By: Ryan Coleman
The process of linking trade data to business statistics is the nuts and bolts of creating our Profile of U.S. Importing and Exporting Companies. You may already be familiar with our Profile (just in case you aren’t: http://www.census.gov/foreign-trade/Press-Release/edb/2009/index.html) and the data that are available in it, but did you know that there are equivalent data available for over a dozen other countries too? The Organization for Economic Co-operation and Development (OECD) conveniently collects these data from each participating country, but only after each country standardizes them to classifications set by the OECD.
The OECD aims to foster international economic development. One of the ways it does this is by providing a forum for governments to knowledge-share. On top of collecting and showcasing data, the OECD hosts multiple conferences every year where participating countries can discuss all the aspects of linking trade data to business statistics. The main topics that are focused on are methodologies of linking the data as well as the best ways that this type of data can be used for the formation of trade policy.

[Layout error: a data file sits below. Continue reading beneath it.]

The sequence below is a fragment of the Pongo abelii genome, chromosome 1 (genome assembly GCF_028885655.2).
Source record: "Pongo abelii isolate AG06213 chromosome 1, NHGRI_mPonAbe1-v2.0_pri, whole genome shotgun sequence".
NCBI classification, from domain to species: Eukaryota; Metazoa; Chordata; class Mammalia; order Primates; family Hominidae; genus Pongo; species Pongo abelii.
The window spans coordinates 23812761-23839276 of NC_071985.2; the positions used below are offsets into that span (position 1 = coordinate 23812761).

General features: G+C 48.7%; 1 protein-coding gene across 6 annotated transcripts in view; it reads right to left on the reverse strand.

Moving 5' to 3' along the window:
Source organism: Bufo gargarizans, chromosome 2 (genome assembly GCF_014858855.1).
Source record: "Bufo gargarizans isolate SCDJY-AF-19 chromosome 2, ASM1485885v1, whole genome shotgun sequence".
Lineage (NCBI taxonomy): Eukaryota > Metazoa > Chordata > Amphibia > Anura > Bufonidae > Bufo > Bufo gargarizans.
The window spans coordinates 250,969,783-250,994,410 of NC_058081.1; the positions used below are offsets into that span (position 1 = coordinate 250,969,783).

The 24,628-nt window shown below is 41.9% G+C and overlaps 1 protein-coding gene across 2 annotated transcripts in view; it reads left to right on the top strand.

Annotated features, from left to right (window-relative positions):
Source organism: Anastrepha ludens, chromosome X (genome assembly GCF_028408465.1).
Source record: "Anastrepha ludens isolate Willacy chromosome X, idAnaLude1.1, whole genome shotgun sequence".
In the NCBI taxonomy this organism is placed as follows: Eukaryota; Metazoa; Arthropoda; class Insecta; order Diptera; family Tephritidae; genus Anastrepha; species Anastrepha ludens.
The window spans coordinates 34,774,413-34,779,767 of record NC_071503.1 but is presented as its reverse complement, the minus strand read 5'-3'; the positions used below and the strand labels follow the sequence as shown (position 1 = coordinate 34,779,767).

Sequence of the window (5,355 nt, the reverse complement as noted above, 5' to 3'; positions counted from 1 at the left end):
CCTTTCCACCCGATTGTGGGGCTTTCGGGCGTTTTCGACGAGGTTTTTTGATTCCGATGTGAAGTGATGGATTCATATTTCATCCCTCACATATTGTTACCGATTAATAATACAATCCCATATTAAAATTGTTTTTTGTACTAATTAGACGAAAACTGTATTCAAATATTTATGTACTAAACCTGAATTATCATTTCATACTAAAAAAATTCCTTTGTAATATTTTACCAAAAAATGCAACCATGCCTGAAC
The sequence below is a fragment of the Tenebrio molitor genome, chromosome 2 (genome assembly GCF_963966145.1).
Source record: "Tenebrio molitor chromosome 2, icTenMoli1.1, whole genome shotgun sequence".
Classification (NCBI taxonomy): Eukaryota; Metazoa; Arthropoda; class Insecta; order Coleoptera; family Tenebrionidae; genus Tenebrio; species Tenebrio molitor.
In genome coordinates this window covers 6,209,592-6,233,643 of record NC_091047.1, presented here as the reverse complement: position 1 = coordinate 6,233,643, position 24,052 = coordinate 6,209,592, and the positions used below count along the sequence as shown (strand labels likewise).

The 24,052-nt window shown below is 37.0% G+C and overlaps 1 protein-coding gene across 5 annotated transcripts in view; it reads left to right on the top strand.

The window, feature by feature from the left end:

Apples to Apples
An essential way for tools like this to be more effective is to make sure that participating parties have apples-to-apples data to compare. While the OECD offers all sorts of data, which you can look at by clicking the hyperlink at the end of this blog, the exhibit that includes data similar to the Profile is their Trade by Enterprise Characteristics (TEC) tables.
Here’s an example of data from one of these tables: